The ongoing melting of permafrost in Siberia has brought with it some very strange events — including the creation of massive methane blowout craters. In addition to the — sometimes catastrophically violent — release of methane from the previously frozen tundra, the melting has also been accompanied by the return of microbial illnesses that haven’t been present in the region for quite some time.
Of particular note are the recent outbreaks of anthrax in the remote Yamal Peninsula, after a more than 75-year-long absence from the region. One such outbreak last August involved the death of a boy, along with 20 other infections.
That outbreak followed closely after a heatwave in the region that saw temperatures climb to more than 30° Celsius — high enough to melt permafrost.
The Guardian provides more: “Long dormant spores of the highly infectious anthrax bacteria frozen in the carcass of an infected reindeer rejuvenated themselves and infected herds of reindeer and eventually local people.
“More recently, a huge explosion was heard in June in the Yamal Peninsula. Reindeer herders camped nearby saw flames shooting up with pillars of smoke and found a large crater left in the ground. Melting permafrost was again suspected, thawing out dead vegetation and erupting in a blowout of highly flammable methane gas.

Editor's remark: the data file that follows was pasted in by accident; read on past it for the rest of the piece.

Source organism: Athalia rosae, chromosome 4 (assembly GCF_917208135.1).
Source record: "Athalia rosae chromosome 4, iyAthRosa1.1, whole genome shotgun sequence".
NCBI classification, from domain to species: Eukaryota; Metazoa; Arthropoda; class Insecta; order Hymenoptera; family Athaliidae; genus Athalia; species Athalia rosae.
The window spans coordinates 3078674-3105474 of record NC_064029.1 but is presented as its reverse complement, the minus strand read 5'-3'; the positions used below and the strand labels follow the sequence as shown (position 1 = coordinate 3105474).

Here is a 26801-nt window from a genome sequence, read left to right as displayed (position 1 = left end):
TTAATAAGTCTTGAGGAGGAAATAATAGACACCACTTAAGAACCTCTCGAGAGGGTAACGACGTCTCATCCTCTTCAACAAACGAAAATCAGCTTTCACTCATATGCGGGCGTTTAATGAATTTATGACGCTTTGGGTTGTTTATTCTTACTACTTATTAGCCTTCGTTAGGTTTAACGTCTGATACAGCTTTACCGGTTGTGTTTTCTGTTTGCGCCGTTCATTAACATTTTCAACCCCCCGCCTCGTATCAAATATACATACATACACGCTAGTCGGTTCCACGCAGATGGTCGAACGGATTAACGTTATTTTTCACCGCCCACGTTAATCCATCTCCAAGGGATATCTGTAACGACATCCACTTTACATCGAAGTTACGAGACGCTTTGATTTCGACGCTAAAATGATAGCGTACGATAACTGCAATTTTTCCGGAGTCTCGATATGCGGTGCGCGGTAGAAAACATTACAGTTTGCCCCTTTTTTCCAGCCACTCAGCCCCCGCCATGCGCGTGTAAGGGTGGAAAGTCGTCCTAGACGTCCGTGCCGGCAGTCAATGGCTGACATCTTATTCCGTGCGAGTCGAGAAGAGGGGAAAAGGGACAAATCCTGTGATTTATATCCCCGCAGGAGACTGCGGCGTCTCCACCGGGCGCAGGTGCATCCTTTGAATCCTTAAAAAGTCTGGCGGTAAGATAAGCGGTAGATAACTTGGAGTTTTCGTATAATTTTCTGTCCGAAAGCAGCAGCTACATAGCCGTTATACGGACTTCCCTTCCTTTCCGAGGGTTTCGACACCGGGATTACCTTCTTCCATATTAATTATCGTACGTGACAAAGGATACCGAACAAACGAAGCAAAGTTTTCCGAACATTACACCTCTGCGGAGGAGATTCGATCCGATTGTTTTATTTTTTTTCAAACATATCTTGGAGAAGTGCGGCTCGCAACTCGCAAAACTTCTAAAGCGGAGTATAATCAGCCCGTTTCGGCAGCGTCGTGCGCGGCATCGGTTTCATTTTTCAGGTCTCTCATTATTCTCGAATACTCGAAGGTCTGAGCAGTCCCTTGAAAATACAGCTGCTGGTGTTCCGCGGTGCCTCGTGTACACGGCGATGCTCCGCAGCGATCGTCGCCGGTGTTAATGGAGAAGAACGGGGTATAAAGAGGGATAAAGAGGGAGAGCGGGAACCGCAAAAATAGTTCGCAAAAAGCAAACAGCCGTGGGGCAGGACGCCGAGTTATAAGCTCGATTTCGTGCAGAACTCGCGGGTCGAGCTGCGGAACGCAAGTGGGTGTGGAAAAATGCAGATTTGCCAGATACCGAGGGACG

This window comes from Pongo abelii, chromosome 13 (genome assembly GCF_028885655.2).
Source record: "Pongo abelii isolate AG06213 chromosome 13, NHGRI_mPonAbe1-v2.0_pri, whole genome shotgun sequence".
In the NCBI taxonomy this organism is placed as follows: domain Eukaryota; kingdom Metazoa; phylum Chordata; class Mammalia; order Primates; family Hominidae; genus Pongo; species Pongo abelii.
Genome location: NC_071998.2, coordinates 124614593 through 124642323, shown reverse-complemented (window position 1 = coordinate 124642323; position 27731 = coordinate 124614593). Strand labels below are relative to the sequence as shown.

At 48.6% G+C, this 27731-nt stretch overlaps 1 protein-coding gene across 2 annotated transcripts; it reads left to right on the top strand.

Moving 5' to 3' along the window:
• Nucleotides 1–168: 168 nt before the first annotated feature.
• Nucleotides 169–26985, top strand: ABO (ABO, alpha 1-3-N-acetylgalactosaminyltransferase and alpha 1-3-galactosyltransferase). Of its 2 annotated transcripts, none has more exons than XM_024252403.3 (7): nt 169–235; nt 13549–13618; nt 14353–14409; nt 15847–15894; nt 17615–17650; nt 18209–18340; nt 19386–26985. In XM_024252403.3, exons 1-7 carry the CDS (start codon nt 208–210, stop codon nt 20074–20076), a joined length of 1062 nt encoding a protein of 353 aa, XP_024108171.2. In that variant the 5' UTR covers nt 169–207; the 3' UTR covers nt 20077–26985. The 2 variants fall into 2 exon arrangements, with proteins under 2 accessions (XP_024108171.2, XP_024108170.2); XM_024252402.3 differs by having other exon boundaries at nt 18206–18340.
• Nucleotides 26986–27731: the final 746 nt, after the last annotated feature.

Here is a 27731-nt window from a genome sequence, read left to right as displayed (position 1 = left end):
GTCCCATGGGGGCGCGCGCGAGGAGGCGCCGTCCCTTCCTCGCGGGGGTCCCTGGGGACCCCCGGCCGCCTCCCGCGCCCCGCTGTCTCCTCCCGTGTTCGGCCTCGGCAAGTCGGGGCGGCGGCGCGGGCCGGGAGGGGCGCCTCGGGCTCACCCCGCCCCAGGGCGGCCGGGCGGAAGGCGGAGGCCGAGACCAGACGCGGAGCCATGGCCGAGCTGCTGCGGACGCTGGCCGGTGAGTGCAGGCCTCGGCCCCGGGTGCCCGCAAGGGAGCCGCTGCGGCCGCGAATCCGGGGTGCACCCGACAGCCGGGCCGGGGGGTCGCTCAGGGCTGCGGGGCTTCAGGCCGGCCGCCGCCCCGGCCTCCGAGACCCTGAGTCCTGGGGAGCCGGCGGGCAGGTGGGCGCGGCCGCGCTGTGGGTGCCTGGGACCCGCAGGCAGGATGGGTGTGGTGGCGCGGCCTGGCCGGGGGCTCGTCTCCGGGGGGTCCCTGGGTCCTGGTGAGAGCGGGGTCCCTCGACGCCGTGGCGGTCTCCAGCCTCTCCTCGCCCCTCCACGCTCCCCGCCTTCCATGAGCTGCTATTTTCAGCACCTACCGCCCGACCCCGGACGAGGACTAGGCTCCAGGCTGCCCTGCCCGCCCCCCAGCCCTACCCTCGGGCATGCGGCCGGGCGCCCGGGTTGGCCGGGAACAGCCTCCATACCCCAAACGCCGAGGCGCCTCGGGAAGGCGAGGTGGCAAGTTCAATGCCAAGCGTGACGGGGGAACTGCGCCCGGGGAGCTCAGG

“Over the past three years, 14 other giant craters have been found in the region, some of them truly massive – the first one discovered was around 50m (160ft) wide and about 70m (230ft) deep, with steep sides and debris spread all around.
“There have also been cases of the ground trembling in Siberia as bubbles of methane trapped below the surface set the ground wobbling like an airbed. Even more dramatic, setting fire to methane released from frozen lakes in both Siberia and Alaska causes some impressive flames to erupt.”
These are all good examples of just how weird and non-intuitive much of what will be happening over the coming decades and centuries as a result of climate change will seem.
While rising temperatures and sea levels are pretty easy to imagine (in some ways, anyway), the wider effects relating to disappearing ice sheets — the accompanying increase in volcanic activity and earthquakes, rapid isostatic rebound far from the melting ice sheets themselves, changes in ocean salinity that greatly increase the prevalence of some parasites, etc. — as well as changes to humidity levels, wind and rainfall patterns, storm formation, etc., are as of right now probably incomprehensible to most people.
The world is going to be getting weirder and weirder by the year, for the rest of your life. Massive explosions from underground that leave huge pits in the earth, and the release of long dormant microbial life and toxins from frozen soil, are just the start of things.
Then there are also the sociopolitical and economic ramifications.